“I never lost faith in the end of the story” (A former P.O.W. gives perspective-shifting words for Easter)
Stockdale replied, “I never lost faith in the end of the story. I never doubted not only that I would get out, but also that I would prevail in the end and turn the experience into the defining event of my life, which, in retrospect, I would not trade.”
Collins then asked him, “Who didn’t make it out?”
The answer Stockdale gave is illuminating. He responded, “Oh, that’s easy. The optimists… they were the ones who said ‘We’re going to be out by Christmas.’ And Christmas would come, and Christmas would go. Then they’d say, ‘We’re going to be out by Easter.’ And Easter would come, and Easter would go. And then Thanksgiving, and then it would be Christmas again. And they died of a broken heart.”
The optimists died of a “broken heart” because they just wished upon a star that things would be okay. Their vision was limited. Too small.
But Stockdale made it because he “never lost faith in the end of the story.”
(This blog is a partial and modified exert from my Easter Sunday message at Westminster. You can hear that 16-minute audio podcast here.)
For God’s people, Easter is the guarantee that the end of our story will be a victorious one.
When I was playing hockey there was a statistic called the “game-winning goal.” If you won 5 to 2, then whoever scored the third goal had scored the “game-winning goal.” At the time it was scored, you didn’t realize its significance. But when the buzzer went at the end of the game, you knew that it was goal number 3 that ensured the victory. After that goal, you still had to finish the game, but that was the one that sealed the deal.
What Jesus accomplished on the cross and empty tomb is that victorious moment. Easter is the “game-winning goal” in the middle of the game. And even though the final buzzer hasn’t gone off yet, God has assured us of the final victory even as we are still living out our lives.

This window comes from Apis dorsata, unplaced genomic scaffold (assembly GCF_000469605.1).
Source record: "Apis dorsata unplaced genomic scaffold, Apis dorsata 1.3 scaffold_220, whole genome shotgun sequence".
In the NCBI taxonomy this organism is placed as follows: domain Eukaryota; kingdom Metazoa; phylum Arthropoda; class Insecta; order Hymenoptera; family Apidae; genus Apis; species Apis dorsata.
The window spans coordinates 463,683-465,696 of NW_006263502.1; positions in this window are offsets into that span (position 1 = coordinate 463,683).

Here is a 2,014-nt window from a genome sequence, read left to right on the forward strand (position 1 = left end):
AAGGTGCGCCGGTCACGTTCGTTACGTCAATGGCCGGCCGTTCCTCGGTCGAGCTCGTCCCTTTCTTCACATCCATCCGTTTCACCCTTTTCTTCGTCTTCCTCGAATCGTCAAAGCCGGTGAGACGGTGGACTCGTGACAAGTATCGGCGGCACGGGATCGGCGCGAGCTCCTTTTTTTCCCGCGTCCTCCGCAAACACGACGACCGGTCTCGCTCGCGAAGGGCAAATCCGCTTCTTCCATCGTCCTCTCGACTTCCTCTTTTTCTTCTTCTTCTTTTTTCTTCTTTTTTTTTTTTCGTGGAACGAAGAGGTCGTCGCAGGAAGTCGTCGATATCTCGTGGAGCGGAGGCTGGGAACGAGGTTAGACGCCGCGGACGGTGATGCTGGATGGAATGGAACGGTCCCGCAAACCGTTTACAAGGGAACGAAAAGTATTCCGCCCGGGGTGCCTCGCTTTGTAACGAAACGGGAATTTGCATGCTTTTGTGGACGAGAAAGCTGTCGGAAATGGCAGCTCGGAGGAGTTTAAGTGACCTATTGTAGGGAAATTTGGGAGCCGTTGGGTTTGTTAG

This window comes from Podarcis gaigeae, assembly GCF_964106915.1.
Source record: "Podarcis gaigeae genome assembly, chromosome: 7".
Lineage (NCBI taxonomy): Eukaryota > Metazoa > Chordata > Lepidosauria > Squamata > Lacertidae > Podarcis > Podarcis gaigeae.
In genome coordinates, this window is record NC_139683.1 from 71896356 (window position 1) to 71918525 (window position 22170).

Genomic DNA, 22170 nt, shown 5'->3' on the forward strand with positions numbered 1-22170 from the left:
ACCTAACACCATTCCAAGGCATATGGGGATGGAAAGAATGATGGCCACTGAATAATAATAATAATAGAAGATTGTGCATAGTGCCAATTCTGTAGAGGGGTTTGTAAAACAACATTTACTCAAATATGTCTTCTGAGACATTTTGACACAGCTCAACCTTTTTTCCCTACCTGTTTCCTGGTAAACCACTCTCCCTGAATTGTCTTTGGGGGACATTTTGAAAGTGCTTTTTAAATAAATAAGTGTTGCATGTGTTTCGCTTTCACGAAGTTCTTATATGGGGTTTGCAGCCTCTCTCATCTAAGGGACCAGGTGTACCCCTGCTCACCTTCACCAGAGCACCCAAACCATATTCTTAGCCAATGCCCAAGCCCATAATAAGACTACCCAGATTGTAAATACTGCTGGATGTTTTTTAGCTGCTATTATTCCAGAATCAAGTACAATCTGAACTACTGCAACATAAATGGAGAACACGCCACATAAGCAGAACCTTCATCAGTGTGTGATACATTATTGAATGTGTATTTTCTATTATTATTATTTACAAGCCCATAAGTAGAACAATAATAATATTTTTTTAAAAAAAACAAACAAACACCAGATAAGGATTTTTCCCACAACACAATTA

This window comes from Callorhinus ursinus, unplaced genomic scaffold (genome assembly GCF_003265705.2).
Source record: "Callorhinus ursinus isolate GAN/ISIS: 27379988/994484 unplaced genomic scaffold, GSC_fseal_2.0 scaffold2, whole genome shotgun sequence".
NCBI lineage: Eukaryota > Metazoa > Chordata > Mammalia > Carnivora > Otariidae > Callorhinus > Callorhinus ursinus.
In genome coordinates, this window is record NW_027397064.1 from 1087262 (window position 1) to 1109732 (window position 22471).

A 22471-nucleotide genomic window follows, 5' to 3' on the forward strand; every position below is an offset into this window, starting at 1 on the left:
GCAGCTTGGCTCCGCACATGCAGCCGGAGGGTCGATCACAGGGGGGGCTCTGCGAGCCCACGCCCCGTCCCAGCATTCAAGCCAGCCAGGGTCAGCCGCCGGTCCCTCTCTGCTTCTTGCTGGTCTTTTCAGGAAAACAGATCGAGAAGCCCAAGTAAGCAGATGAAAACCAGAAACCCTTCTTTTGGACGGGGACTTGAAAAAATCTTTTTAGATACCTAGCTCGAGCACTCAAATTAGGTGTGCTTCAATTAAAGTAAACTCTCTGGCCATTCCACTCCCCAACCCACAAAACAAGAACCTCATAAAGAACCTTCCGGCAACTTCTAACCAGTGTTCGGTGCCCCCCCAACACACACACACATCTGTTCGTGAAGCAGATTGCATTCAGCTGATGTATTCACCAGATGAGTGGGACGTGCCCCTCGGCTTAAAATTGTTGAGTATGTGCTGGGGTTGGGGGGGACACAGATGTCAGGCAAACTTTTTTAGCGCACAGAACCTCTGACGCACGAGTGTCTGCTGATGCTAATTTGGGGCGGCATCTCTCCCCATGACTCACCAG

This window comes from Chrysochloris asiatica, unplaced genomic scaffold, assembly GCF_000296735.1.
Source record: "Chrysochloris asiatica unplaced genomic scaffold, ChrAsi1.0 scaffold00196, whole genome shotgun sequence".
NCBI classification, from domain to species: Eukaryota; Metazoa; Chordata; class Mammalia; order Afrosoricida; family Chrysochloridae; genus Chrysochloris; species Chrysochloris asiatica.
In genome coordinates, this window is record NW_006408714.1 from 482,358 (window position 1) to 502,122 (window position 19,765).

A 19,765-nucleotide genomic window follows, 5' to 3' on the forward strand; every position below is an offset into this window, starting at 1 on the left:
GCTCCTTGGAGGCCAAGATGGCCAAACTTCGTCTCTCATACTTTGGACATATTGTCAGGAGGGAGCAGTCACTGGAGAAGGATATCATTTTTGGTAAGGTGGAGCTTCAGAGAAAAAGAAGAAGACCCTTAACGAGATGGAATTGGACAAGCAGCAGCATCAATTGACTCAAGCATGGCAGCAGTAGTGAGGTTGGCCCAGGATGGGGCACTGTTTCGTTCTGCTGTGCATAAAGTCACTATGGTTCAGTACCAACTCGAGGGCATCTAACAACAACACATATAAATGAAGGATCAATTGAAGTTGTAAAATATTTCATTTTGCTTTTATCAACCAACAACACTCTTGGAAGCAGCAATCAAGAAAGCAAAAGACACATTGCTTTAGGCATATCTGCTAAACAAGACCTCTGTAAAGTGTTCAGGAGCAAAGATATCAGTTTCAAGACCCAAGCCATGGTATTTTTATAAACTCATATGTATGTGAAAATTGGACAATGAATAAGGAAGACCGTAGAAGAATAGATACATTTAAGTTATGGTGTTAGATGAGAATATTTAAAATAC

The exciting challenge for us is to live confidently, as if we know the outcome.
- That the trials we face are temporary.
- That the disappointments we encounter are not final.
- That our God-honouring contributions to this life will, one day, shine even more brightly, as we take our place in the victorious eternity God is crafting.
How does this help us?
It gives us courage in the here and now. As Max Lucado writes, “Real courage embraces the twin realities of current difficulty and ultimate triumph.”
Optimism and positive thinking aren’t enough. If that’s all we have, the world will beat us down.
Lutheran Paul Scherer wrote, “the joy of religion is not in being good. People get bored and tired with being good. The joy of religion is trusting God in the presence of some great darkness and waiting for the light to break.”
Easter isn’t about bunnies and chocolate. Nor is it about spring and newness of life. It also isn’t about being naïve and simplistically optimistic.
It’s about a love, sacrifice and resurrection that changes everything.
Faith in the long-term victory breathes victory into the short-term faith.
It’s about acknowledging the realities of the world’s darkness—both out there and within our own lives—and not being intimidated. It’s about triumph. A triumph which gives us courage for the game.
In John 16:33 Jesus says, “take courage; I have conquered the world!”
After the war Stockdale said, “I never lost faith in the end of the story.” And so yes, God wins. And for those who have been enlisted on his team, his victory is theirs.
RESOURCE: Here’s a non-academic document I put together called Can You Trust The Bible About the Resurrection? Enjoy!